It used to be that only athletes got their own signature sneakers. Then, rappers and other artists started getting in on the action (Swizz Beatz is even a Creative Director at Reebok these days). But a chef-driven shoe? You’re not alone if you’re wondering if the world is ready to cop kicks based on a dude’s knife skills.

Chuck Hughes—the Canadian chef with a pair of Food Network shows (Chuck’s Day Off, Chuck’s Week Off) and restaurants (Garde Manger, Le Bremner) to his name—is very aware of this reluctance. So he teamed up with Vans and Montreal indie retailer Off The Hook to create a shoe that is not only “cool,” but also an improvement on the current options for kitchen-friendly footwear.

Just as Vans is ingrained in skate culture and surf culture, it fits the cooking lifestyle.

As it turns out, the connection between Vans and cooking is less random than it might appear to industry outsiders. According to Hughes, Vans has always been popular in kitchens due to its punk aesthetic and reasonable price point.

“Being a cook my whole life, I couldn’t afford shoes really, so Vans were a great option,” he says. “Just as it’s ingrained in skate culture and surf culture, it fits the cooking lifestyle.”

Photo courtesy of Vans

Photo courtesy Vans

A good kitchen shoe must support your back, assure your tread, and protect your feet. In recent years, the most popular options have been non-slip clogs and Crocs. Mario Batali has his own branded line of Crocs intended for kitchen use, but with the exception of Batali himself, few would feel comfortable wearing them outside of work. Hughes wanted to keep the functionality while adding some style to the equation—“the ultimate kitchen shoe that doesn’t look therapeutic,” as he puts it.

The result of the collaboration is the new “Black Crab Pack,” which features two all-­black silhouettes—a Vans SK8-Hi Reissue Zip LX and an Authentic LX—that have been customized to fit an environment full of oil slicks, spilled boiling liquids, and falling knives. The materials are completely water-resistant, including the waxed laces. Hughes claims the shoes can be immersed in liquid up to the cuff without the foot getting wet.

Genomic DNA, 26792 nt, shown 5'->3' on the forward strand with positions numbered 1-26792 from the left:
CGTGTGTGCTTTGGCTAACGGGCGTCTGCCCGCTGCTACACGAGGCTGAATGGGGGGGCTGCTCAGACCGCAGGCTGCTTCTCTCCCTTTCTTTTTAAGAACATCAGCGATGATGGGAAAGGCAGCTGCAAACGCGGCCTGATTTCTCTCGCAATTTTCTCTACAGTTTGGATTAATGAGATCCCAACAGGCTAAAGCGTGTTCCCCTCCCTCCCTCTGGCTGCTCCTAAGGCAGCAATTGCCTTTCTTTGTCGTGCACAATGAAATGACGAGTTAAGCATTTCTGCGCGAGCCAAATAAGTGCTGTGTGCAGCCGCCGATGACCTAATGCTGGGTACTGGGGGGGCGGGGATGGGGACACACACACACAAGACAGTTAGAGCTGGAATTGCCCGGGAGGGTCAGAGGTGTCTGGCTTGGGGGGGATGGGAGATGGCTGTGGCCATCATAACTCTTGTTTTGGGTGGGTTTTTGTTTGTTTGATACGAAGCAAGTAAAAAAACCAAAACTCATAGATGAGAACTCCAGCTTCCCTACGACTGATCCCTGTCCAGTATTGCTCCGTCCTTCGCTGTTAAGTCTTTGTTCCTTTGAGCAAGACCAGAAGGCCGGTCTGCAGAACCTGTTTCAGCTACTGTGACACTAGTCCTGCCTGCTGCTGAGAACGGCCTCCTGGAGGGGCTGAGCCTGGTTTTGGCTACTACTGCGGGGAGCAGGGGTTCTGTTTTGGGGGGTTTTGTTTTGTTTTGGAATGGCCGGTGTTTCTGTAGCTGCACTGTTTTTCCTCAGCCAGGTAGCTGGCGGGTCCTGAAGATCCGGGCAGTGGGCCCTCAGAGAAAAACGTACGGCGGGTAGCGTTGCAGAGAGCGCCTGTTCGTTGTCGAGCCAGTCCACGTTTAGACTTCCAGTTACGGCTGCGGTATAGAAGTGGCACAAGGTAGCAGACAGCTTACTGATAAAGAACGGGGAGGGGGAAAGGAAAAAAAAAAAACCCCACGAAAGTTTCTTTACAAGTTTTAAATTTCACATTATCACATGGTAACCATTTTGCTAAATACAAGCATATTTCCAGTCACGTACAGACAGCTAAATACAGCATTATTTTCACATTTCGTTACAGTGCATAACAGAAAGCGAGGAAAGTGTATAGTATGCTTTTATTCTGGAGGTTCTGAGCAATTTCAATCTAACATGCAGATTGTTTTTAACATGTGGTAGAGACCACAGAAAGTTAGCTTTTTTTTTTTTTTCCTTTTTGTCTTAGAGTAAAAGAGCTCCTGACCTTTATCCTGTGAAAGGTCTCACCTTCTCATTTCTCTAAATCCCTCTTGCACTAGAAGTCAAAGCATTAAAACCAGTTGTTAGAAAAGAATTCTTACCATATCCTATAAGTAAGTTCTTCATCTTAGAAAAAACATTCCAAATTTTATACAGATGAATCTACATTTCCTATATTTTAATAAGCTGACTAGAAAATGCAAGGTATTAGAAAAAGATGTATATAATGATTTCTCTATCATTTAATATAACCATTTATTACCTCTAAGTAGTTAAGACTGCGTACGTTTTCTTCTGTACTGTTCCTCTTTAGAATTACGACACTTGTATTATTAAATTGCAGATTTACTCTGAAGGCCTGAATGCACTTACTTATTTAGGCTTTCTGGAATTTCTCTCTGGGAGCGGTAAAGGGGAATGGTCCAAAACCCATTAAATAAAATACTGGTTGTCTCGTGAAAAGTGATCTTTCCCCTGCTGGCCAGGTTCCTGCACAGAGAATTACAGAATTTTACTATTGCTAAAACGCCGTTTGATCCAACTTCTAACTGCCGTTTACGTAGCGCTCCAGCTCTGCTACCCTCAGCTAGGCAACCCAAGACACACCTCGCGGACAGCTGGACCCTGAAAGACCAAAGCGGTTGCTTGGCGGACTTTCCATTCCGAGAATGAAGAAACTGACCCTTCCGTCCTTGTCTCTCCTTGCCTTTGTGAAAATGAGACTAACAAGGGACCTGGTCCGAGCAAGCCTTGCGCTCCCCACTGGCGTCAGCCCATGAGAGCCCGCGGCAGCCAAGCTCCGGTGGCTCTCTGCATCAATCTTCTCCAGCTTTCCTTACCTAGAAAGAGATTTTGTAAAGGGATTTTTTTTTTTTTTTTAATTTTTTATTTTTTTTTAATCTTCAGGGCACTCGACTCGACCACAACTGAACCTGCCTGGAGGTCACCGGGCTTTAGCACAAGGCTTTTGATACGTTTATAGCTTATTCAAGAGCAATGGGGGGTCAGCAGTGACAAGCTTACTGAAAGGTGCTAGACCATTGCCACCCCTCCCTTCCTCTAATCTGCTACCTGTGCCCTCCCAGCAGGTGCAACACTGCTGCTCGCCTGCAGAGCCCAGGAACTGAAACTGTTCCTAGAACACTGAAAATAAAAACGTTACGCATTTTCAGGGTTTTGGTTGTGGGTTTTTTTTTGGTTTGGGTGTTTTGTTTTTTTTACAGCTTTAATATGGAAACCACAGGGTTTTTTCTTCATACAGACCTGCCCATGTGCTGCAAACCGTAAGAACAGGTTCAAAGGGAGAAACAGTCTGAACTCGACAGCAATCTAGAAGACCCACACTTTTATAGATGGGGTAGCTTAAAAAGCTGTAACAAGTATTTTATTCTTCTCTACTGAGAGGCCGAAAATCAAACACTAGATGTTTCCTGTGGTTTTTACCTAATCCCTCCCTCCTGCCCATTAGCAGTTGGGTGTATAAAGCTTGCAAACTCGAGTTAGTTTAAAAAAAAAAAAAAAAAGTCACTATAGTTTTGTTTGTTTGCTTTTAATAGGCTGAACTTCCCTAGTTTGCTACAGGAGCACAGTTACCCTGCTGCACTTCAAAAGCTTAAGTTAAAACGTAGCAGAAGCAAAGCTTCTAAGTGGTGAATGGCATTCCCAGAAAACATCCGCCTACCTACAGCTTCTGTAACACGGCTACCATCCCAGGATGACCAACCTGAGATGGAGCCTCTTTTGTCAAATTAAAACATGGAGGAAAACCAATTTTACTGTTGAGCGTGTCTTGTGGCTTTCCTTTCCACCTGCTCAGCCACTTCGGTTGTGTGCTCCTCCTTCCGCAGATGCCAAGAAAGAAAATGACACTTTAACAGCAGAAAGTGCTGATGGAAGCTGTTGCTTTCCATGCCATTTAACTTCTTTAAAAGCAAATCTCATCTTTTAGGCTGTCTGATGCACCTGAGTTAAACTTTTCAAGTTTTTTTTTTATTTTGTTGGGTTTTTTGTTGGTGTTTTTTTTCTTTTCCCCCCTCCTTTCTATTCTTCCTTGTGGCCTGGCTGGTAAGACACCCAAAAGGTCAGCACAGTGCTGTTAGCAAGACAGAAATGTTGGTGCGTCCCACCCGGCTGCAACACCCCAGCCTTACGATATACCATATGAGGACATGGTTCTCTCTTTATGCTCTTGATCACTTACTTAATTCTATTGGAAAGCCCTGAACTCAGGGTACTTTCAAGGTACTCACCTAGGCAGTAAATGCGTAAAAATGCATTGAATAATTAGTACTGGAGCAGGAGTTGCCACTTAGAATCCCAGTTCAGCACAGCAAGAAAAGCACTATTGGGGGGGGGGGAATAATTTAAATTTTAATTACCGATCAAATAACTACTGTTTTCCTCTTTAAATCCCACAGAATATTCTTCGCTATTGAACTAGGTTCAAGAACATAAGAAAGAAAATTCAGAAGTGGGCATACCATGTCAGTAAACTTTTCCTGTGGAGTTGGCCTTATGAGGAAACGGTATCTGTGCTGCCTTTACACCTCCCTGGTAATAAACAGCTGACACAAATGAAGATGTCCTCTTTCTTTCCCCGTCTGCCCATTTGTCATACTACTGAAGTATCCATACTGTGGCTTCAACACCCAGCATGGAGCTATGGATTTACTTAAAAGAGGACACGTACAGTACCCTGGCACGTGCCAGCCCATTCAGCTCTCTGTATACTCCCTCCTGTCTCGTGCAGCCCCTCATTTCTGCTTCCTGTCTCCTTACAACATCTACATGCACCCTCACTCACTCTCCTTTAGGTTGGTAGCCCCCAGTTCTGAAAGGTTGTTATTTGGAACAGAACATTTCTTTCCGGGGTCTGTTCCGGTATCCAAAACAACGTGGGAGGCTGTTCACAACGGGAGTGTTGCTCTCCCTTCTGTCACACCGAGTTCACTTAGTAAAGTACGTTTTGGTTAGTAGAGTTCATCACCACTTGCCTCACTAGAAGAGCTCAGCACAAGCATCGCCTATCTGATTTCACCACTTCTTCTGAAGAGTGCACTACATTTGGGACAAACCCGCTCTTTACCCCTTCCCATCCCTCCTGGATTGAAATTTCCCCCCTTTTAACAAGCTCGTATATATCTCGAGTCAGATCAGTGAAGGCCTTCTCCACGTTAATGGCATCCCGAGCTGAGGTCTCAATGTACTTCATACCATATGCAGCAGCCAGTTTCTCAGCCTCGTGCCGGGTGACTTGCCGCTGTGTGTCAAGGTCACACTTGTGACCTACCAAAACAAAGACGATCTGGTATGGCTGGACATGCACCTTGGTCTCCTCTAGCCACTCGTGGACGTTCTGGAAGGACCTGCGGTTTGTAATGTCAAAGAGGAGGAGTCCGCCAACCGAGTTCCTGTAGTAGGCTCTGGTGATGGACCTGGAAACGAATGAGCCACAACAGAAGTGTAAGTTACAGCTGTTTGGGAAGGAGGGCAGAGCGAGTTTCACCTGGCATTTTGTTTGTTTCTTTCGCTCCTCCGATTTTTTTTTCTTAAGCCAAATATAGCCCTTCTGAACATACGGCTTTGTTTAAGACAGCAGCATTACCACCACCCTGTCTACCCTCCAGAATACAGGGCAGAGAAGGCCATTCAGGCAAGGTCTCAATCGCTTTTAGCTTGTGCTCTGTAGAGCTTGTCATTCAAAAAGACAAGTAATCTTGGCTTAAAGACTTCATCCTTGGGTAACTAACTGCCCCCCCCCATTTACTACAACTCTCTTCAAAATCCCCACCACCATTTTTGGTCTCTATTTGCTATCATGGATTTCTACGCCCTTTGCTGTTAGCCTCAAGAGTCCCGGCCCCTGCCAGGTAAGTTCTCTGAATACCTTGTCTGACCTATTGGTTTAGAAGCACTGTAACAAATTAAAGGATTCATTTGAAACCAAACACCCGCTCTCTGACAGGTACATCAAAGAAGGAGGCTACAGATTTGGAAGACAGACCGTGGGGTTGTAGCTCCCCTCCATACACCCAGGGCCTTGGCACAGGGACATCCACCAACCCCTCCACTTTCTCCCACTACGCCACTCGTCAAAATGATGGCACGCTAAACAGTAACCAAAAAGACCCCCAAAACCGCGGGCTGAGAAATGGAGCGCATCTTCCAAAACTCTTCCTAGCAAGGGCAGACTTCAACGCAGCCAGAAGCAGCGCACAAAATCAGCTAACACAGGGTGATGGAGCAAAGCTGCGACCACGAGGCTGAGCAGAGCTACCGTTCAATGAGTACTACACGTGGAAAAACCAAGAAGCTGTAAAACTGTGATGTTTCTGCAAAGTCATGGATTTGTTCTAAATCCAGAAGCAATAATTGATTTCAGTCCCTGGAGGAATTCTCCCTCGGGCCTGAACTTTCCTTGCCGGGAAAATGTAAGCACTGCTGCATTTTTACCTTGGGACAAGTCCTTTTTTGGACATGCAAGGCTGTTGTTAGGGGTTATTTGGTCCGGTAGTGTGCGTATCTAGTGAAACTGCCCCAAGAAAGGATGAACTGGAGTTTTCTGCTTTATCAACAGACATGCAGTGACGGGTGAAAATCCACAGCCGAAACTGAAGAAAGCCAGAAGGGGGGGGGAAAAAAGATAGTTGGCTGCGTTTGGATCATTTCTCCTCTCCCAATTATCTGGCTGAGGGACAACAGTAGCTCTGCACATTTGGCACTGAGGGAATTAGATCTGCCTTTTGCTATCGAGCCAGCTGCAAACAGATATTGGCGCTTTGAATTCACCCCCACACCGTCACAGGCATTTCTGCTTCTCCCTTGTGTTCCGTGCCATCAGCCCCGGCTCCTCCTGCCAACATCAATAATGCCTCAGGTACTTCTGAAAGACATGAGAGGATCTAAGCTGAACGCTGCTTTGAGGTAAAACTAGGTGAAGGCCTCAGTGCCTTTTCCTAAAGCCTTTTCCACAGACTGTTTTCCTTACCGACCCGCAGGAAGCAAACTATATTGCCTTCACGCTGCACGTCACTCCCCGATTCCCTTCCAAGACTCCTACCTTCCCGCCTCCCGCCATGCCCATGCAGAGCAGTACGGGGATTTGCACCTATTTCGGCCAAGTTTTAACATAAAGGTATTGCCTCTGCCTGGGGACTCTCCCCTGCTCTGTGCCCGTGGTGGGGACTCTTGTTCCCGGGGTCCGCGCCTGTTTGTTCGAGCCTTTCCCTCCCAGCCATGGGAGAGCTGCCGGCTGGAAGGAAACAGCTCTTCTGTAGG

The chef says he previously wore Birkenstocks in the kitchen, so he borrowed some elements from the traditional slip-on clog for this project. Like Birkenstocks, the soles of the Black Crabs are non-slip and the foot bed is padded with lightweight, back-saving cork. The high-top model has a “wet suit” zipper in the back, allowing it to be slipped off and on easily.

“I’m a size 13. It’s important that you’re wearing something lightweight or you will suffer,” he says.

Photo courtesy of Vans

Photo courtesy Vans

The color and design were equally important. Gone are the days of French-style kitchens where everyone wears white—the modern cook’s uniform is increasingly fluid, with baseball caps and graphic-laden t-shirts infiltrating the line. For Hughes, the appearance of a kitchen staff is an under-appreciated component of a restaurant.

“I like my guys in the kitchen to have a clean appearance,” he says. “It’s a pretty big deal to be able to touch people’s food.”

To help achieve this look, the shoes come in a neutral black that can be easily washed, before or after a shift. Ultimately, the idea is to provide the cook with a sneaker option that a can be worn both in the kitchen or on a day off.

If it means fewer kitchen workers rocking garish Crocs around the city, we’re all for it.

Vans X OTH X Chuck Hughes from Off The Hook on Vimeo.

The “Black Crab” will be available at Off The Hook and online March 22nd. High tops: $150; lows: $90.

Related: Arbiter of Taste: Exploring the Uneasy Convergence of Food and Fashion

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